<div class="form-group">
                <label asp-for="LastName" class="control-label"></label>
                <input asp-for="LastName" class="form-control" />
                <span asp-validation-for="LastName" class="text-danger"></span>
            </div>
            <div class="form-group">
                <label asp-for="Email" class="control-label"></label>
                <input asp-for="Email" class="form-control" />
                <span asp-validation-for="Email" class="text-danger"></span>
            </div>
            <div class="form-group">
                <label asp-for="Password" class="control-label"></label>
                <input asp-for="Password" class="form-control" />
                <span asp-validation-for="Password" class="text-danger"></span>
            </div>
            <div class="form-group">
                <label asp-for="ConfirmPassword" class="control-label"></label>
                <input asp-for="ConfirmPassword" class="form-control" />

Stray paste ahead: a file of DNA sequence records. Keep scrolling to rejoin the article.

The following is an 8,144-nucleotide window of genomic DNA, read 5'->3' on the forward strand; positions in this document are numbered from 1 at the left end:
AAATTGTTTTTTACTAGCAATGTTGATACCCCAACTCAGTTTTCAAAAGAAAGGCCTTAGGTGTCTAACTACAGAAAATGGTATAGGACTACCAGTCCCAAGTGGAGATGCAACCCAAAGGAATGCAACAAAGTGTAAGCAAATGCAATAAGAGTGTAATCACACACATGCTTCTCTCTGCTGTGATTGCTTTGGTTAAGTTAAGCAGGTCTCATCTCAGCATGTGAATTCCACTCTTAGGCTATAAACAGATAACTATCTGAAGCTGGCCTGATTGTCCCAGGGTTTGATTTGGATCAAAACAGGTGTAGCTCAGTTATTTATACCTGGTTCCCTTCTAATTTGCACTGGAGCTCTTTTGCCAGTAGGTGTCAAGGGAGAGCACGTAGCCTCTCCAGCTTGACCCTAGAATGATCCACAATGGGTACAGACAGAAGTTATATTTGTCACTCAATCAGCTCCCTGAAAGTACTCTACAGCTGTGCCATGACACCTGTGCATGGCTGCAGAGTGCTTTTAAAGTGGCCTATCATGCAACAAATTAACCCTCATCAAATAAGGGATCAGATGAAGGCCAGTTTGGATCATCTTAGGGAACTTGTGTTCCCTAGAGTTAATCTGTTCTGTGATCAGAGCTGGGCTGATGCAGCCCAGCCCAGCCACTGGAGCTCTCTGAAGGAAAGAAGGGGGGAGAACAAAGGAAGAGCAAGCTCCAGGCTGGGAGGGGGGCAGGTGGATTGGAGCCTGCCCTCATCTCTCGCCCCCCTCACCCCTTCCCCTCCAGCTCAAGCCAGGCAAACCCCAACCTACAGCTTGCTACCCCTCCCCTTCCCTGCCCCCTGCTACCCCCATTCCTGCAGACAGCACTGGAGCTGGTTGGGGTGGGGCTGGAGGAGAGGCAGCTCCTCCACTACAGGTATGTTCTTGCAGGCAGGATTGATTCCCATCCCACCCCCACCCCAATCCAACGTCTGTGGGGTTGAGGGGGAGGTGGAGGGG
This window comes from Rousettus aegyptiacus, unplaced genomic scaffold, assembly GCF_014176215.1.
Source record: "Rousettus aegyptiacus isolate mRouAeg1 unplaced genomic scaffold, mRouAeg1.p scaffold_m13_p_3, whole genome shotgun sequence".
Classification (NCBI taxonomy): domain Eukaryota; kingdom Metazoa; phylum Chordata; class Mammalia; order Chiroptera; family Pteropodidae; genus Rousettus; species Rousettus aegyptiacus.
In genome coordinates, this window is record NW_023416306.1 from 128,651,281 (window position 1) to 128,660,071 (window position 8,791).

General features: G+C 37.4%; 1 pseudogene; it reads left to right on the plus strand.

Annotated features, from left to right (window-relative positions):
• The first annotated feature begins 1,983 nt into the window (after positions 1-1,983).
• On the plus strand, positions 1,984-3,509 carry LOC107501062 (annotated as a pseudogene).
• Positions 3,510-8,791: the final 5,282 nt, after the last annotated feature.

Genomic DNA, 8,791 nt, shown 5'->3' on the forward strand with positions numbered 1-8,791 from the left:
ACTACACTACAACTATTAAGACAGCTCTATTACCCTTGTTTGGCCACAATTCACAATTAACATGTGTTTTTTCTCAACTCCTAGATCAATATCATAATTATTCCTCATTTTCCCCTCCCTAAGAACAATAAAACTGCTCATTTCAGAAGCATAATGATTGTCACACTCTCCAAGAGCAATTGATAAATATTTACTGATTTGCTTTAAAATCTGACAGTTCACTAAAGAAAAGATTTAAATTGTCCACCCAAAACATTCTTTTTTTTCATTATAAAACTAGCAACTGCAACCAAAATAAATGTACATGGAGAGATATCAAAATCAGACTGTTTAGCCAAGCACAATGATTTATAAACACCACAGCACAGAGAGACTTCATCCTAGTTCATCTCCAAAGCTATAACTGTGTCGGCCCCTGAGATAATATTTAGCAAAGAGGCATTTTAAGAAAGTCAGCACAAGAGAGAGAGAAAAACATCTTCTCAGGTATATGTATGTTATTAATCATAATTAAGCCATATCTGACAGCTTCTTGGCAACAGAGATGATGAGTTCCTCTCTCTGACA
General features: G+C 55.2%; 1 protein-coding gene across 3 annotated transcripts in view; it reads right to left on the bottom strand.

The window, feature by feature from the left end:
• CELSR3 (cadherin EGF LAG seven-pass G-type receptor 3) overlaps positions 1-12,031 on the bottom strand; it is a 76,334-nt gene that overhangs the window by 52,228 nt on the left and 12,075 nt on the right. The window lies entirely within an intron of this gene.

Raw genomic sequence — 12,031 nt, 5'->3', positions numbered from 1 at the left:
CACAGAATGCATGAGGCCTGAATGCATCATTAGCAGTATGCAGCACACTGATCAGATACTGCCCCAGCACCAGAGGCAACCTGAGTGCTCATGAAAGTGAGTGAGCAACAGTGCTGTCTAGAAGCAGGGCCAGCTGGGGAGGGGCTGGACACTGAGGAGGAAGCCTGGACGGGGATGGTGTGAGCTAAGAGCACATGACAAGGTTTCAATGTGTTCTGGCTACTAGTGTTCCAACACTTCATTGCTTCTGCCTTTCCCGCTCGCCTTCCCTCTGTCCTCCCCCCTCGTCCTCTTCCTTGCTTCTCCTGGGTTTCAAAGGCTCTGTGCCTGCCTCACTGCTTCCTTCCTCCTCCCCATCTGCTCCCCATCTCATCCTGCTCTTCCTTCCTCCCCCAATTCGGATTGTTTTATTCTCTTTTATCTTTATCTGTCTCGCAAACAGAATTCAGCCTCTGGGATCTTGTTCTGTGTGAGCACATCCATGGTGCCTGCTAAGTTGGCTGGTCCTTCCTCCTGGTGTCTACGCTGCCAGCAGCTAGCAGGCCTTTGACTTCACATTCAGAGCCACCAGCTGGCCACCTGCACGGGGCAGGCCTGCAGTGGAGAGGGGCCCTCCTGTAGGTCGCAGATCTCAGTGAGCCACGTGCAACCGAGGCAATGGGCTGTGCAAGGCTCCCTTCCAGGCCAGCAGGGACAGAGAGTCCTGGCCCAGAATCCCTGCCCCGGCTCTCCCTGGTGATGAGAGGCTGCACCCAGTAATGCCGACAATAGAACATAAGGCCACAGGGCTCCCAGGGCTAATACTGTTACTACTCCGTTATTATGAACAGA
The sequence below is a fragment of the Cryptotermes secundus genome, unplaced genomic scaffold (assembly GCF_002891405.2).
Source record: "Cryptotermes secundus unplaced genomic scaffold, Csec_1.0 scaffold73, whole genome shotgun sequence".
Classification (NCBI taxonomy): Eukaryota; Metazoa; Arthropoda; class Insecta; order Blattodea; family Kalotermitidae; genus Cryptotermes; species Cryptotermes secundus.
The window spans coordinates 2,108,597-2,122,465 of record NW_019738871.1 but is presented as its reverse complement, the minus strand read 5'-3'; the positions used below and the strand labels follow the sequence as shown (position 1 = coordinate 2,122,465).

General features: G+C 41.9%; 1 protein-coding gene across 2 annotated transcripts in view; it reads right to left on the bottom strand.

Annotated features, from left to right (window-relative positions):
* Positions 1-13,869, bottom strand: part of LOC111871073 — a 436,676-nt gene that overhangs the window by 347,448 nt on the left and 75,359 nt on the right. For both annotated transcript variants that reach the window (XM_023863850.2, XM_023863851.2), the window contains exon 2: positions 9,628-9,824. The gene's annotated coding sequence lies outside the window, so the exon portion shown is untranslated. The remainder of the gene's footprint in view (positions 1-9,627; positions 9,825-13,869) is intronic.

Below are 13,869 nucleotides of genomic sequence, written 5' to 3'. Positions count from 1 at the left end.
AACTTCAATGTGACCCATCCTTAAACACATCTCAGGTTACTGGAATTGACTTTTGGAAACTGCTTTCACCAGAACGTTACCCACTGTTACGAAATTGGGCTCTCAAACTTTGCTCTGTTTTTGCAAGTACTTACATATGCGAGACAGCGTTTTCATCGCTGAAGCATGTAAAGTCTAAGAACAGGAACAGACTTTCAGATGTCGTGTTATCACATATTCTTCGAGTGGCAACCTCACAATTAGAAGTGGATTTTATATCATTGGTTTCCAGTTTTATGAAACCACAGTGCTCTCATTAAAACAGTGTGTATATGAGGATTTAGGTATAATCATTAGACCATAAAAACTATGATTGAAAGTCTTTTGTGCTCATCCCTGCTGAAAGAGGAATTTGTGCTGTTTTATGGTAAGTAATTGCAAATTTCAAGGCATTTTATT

<span asp-validation-for="ConfirmPassword" class="text-danger"></span>
            </div>
            <div class="form-group">
                <input type="submit" value="Create" class="btn btn-primary" />
            </div>
        </form>
    </div>
</div>

@section Scripts {
    @{await Html.RenderPartialAsync("_ValidationScriptsPartial");}
}

So basically, we have all the input fields from our model in this view. Of course, clicking the Create button will direct us to the POST Register method with the UserRegistrationModel populated.

Now, let’s install the AutoMapper library, so we could map the UserRegistrationModel to the User class:

PM> Install-Package AutoMapper.Extensions.Microsoft.DependencyInjection

After we execute this command, AutoMapper will be installed. We are going to use it in a moment.

Finally, let’s slightly modify the _Layout view:

<div class="navbar-collapse collapse d-sm-inline-flex flex-sm-row-reverse">
    <partial name="_LoginPartial" />
    <ul class="navbar-nav flex-grow-1">
        <li class="nav-item">
            <a class="nav-link text-dark" asp-area="" asp-controller="Home" asp-action="Index">Home</a>
        </li> 
...

We’ve added a partial view, but we have to create it as well. To do that, let’s create a new _LoginPartial view file in the Shared folder:
<ul class="navbar-nav">
    <li class="nav-item">
        <a class="nav-link text-dark" asp-controller="Account" 
               asp-action="Register">Register</a>    
    </li>
</ul> 

Excellent.

If we start our application, we are going to see the Register link in the upper-right corner. After we click on it, the Register view will appear.

User Registration in Action